DISSOLUTION GEOMORPHOLOGY AT 90 K ON SATURN’S MOON TITAN
Since 2006, Cassini’s RADAR instrument has revealed 100s of lakes and lake basins in the Arctic region. Their morphologies exhibit a non-random spatial distribution, from smaller (a few km) steep-sided quasi-circular depressions in the western hemisphere, to larger seas with rugged shorelines in the lower elevation eastern. Lake basins with bright (un-filled) as opposed to dark (filled) interiors tend towards lower (<~70 deg) arctic latitudes and/or higher elevations, hence more arid environs. Steep-sided basins are up to 100s of m from rim to floor, and typically 1s to 10s of km across. Small, steep-sided lakes tend to exist at higher elevations in the western hemisphere, with more diffusely margined seas at lower elevations in the east. Floors tend towards elevations lying somewhere between the gravitational equipotential surface, and the gently sloping regional terrain.
The correlation between surface liquids and lake basins and their almost uniquely high latitude geographic distribution, in Antarctic as well as Arctic contexts supports a bi-directional causal (limnogenic) relationship between surface liquids and basins. We rule out glacial origin due to a lack of suitable mobile solids, and thermokarstic for reasons of energy balance. Our preferred interpretation for the small, steep-sided and quasi-circular lakes is one involving chemical dissolution, suffosion, collapse, and subsurface flow, much like terrestrial karst. This is consistent with Titan’s suspected surface chemistry, as some of the organic solids are highly soluble in liquid alkanes. Other surface features resemble terrestrial karstic landscapes, including tower karst, poljes, fluviokarst, and corrosion plains, strengthening the interpretation.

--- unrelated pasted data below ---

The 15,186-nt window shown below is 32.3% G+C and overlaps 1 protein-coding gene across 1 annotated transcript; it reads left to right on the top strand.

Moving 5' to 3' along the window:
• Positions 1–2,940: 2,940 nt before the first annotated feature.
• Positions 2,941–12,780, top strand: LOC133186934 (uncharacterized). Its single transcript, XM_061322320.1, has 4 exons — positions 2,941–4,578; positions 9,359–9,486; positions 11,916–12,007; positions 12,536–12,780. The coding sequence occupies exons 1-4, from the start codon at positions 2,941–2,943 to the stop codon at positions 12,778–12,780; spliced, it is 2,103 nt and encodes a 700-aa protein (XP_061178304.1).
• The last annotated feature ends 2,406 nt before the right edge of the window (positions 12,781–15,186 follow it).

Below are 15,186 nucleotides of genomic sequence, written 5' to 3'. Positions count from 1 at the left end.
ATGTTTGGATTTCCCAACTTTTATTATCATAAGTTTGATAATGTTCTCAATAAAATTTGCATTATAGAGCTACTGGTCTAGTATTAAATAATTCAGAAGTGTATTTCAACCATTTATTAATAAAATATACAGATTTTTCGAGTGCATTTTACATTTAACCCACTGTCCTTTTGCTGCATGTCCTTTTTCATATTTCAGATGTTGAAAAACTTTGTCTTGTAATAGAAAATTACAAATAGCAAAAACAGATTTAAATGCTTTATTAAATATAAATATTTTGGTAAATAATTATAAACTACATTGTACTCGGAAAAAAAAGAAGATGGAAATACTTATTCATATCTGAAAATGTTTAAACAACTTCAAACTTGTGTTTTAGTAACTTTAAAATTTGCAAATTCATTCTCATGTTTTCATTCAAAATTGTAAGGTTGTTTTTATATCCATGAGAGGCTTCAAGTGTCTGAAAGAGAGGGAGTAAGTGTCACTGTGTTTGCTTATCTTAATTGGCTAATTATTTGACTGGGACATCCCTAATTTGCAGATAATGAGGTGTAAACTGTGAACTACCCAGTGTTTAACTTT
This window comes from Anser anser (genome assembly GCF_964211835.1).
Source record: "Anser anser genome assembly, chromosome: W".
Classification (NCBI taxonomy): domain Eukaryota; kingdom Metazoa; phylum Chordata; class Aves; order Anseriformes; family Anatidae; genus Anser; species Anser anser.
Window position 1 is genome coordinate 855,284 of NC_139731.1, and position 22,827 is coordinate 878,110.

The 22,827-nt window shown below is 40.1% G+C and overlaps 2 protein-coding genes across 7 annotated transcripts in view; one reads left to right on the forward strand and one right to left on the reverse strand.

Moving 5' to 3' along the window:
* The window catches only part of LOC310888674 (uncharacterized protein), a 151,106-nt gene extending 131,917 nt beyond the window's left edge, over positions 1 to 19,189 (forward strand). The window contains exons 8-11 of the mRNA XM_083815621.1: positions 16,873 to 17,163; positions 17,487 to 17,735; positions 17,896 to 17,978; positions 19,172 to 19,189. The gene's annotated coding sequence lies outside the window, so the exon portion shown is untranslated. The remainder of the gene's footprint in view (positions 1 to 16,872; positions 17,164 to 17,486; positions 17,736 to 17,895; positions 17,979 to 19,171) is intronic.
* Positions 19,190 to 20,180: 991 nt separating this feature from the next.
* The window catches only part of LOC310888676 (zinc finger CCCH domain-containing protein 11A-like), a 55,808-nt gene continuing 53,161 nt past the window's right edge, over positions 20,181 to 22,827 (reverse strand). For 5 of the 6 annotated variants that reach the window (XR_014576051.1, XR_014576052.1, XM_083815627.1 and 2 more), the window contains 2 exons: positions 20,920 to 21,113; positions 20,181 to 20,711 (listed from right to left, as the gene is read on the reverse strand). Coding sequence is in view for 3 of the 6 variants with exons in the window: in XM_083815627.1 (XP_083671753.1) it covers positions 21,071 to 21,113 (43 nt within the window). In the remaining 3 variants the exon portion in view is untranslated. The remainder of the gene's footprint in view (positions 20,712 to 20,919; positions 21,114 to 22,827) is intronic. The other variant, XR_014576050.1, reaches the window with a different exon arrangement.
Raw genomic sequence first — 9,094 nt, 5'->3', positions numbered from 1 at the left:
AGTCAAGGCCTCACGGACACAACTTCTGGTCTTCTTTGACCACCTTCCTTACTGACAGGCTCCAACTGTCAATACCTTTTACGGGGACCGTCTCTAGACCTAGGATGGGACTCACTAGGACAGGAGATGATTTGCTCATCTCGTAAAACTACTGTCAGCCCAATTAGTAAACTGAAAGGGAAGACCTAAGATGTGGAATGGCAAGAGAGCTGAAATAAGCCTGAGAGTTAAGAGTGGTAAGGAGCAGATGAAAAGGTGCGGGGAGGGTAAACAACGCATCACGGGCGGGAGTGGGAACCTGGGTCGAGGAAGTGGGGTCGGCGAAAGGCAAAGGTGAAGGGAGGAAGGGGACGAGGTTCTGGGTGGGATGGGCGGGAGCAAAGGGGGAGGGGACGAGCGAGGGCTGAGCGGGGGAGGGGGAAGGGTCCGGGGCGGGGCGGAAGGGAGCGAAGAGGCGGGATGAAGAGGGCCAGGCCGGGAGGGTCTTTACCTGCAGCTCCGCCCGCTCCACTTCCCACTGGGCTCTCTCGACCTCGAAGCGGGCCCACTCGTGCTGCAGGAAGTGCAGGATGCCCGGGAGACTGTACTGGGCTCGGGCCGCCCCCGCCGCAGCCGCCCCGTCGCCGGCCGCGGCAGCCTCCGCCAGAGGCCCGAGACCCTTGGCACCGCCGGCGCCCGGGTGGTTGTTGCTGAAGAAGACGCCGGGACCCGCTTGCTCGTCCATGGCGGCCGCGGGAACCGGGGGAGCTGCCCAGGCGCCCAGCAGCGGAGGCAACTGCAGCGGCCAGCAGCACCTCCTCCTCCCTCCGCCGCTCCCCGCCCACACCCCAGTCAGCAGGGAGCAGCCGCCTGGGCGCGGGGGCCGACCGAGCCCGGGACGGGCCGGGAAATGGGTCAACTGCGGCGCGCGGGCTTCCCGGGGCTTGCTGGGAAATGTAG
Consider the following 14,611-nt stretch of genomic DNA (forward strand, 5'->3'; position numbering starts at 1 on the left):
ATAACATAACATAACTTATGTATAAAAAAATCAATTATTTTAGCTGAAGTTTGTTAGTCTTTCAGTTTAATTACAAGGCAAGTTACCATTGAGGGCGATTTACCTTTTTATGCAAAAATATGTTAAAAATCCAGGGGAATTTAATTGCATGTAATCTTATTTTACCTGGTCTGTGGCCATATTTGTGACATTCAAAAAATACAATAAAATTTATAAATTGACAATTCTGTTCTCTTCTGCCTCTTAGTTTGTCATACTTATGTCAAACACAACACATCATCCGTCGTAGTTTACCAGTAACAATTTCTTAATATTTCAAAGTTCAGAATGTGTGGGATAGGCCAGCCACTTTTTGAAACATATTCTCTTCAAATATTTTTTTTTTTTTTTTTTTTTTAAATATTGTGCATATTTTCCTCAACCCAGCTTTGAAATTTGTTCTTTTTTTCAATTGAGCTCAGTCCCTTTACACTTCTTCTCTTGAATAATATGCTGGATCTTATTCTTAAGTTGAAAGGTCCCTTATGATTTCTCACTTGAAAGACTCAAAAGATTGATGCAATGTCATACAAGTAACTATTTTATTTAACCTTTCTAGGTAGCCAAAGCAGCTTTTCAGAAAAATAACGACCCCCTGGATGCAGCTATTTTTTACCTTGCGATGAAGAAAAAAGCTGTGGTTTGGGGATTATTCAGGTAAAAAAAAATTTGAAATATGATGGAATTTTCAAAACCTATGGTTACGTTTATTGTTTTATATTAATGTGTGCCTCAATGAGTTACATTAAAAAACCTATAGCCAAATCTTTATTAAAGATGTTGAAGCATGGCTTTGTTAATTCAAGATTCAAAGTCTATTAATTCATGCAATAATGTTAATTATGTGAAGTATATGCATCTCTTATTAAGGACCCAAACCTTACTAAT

From a process-based perspective, this would be the first observation of an active karstic landscape forming on an alien world.